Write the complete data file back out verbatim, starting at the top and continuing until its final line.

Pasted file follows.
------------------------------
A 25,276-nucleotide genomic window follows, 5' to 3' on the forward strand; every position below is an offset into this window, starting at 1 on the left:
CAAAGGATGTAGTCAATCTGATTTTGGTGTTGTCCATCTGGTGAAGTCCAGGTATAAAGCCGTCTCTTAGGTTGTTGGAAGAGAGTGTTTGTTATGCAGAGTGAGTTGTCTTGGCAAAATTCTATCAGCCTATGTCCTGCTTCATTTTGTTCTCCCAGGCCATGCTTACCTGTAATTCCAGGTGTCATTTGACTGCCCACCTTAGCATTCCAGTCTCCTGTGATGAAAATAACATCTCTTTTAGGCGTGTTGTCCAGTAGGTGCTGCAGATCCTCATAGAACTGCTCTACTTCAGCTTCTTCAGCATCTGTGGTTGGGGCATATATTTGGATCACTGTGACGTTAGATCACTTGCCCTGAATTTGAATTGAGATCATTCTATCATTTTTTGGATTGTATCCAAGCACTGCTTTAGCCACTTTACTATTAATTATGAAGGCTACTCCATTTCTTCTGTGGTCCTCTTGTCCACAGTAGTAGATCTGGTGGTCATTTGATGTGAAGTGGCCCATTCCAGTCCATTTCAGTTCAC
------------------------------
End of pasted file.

A 25,276-nucleotide genomic window follows, 5' to 3' on the forward strand; every position below is an offset into this window, starting at 1 on the left:
CAAAGGATGTAGTCAATCTGATTTTGGTGTTGTCCATCTGGTGAAGTCCAGGTATAAAGCCGTCTCTTAGGTTGTTGGAAGAGAGTGTTTGTTATGCAGAGTGAGTTGTCTTGGCAAAATTCTATCAGCCTATGTCCTGCTTCATTTTGTTCTCCCAGGCCATGCTTACCTGTAATTCCAGGTGTCATTTGACTGCCCACCTTAGCATTCCAGTCTCCTGTGATGAAAATAACATCTCTTTTAGGCGTGTTGTCCAGTAGGTGCTGCAGATCCTCATAGAACTGCTCTACTTCAGCTTCTTCAGCATCTGTGGTTGGGGCATATATTTGGATCACTGTGACGTTAGATCACTTGCCCTGAATTTGAATTGAGATCATTCTATCATTTTTTGGATTGTATCCAAGCACTGCTTTAGCCACTTTACTATTAATTATGAAGGCTACTCCATTTCTTCTGTGGTCCTCTTGTCCACAGTAGTAGATCTGGTGGTCATTTGATGTGAAGTGGCCCATTCCAGTCCATTTCAGTTCAC